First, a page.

Darren Harvey-Regan’s photobook The Erratics is a multi-layered and complex investigation into stone, rock and chalk – natural elements that stand in as metaphor for memory. There are two main visual methods for the book. The first method is to photograph large stone formations in the Egyptian desert. The second consists of pieces of chalk Harvey-Regan found in the south of England, transported back into his London studio and then photographed on a plinth. The photographs are contextualized by Harvey-Regan’s own writing in this beautifully designed and crafted book.
Although the subject matter of chalk and rock bears some similarities, Harvey-Regan photographs them in radically different ways. The rock formations in Egypt are photographed in the matter-of-fact style reminiscent of Bernd and Hilla Becher’s typologies such as their renowned Water Tower series. In these photographs from Egypt there is an emphasis on objectivity and photographic realism. This methodology makes the rock formations appear like monuments, towering over the desert landscape. The unusual shape of the rocks invites the viewer to read them like objects that signify something other: the profile of a head, an animal, or the phallus. The irony here is that the work is photographed objectively, though the reading of the photographs is very much subjective.
Harvey-Regan’s photographs of Egypt feed into a larger discourse of colonialism whereby the misappropriation of foreign treasures was underpinned by photographic works depicting these new lands from a European perspective. Egypt in particular was a prime target during British explorations and photography quickly became a trusted method to document, catalogue and archive areas of interest. Harvey-Regan’s work, whilst not directly linking to this colonial past, functions as a reminder of this powerful link between colonialism and photography’s ability to ‘capture’.
The second photographic methodology brings the artist closer to home when he collected pieces of chalk and photographed them on a plinth in his studio. Once removed from their natural setting and situated within the artist’s studio, the chalk assumes a strange new identity as an object that needs to be studied and looked at similar to a bust. In addition to that Harvey-Regan sculpted three-dimensional geometric shapes into the chalk. This is one of the major differences to the work from Egypt as the artist reaches beyond the frame to change what is depicted within it. Another aspect to this work is that the shapes carved into the chalk do not just correspond, but they precisely align with the representation of the plinth the chalk is resting on. This alignment between the carvings and the plinth is reliant on the camera assuming the perfect vantage point. In other words, the relationship between object, plinth and camera must perfectly match in order for the visual effect to work. This is a very smart and carefully considered approach.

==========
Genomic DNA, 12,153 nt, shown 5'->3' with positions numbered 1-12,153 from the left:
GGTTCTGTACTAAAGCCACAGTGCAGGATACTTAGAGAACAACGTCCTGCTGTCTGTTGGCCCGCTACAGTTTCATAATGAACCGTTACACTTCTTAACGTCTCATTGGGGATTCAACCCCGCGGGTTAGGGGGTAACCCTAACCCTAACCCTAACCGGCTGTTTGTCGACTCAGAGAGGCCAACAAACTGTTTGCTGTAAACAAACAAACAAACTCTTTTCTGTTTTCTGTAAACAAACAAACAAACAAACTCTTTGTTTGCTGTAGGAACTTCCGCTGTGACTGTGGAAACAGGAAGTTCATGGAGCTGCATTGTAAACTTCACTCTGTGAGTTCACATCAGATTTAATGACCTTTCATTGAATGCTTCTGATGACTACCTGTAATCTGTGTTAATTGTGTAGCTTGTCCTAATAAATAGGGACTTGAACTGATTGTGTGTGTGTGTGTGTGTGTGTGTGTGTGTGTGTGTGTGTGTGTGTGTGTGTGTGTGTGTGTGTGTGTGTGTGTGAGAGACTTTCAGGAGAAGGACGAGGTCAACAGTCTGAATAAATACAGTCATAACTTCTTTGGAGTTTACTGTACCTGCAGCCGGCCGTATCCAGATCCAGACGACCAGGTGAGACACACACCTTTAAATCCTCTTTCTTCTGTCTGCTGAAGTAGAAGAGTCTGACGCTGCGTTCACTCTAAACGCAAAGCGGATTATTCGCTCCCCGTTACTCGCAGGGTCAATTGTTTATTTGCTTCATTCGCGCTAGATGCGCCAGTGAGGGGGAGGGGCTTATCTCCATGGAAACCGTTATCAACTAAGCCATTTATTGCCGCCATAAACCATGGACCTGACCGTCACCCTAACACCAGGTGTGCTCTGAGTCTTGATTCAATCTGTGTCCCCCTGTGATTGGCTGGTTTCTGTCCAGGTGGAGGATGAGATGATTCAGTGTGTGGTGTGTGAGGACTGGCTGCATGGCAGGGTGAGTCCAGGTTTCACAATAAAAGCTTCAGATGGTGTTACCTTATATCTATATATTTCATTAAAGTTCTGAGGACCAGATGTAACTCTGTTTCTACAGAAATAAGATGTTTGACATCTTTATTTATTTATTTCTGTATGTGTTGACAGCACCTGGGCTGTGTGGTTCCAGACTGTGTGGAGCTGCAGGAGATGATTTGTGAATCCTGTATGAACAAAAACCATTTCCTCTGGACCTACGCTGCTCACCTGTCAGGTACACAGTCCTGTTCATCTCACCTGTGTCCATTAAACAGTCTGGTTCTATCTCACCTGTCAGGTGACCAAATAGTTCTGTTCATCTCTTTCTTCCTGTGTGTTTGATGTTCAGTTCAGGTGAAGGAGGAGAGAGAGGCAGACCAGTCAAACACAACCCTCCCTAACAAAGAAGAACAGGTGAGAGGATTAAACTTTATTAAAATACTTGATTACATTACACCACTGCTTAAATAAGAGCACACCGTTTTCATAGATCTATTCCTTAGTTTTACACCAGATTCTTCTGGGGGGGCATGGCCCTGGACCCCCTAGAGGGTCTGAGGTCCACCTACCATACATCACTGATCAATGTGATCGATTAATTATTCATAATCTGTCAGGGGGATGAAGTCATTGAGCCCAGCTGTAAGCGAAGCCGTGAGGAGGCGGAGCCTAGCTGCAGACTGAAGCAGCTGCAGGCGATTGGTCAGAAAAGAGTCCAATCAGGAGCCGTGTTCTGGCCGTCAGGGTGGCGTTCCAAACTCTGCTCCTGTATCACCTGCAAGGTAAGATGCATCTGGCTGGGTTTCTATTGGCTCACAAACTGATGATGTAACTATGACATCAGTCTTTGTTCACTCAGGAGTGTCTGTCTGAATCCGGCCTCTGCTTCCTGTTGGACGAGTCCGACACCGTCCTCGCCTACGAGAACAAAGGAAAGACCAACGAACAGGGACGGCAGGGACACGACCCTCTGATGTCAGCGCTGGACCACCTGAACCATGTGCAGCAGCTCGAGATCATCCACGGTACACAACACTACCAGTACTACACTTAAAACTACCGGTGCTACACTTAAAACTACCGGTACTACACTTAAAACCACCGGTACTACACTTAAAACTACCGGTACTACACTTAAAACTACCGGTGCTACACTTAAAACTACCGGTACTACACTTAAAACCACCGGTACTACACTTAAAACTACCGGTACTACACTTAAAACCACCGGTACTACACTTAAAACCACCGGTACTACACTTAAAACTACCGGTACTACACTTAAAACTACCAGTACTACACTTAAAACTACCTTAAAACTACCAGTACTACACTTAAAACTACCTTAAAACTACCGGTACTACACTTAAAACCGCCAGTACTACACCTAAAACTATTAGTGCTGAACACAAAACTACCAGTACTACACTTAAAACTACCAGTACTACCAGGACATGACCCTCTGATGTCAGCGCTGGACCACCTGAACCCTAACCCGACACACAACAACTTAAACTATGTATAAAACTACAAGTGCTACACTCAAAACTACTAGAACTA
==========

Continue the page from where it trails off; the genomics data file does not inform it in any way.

All the work in the book, indeed the book as well, are different shades of grey. As a consequence the viewer is tempted to see this as abstraction: not just what is depicted in the photographs but other aspects such as the image layout and the text as well. Like one of Harvey-Regan’s pieces of chalk resting on the very edge of a plinth, the interplay between image and text as well as objectivity and subjectivity is finely balanced in this book.
– reviewed for Photomonitor by Marco Bohr
For further reading:
Darren Harvey-Regan’s The Erratics is detailed on the artist’s website here
An interview with Darren about this project by Naomi Itami can be found here.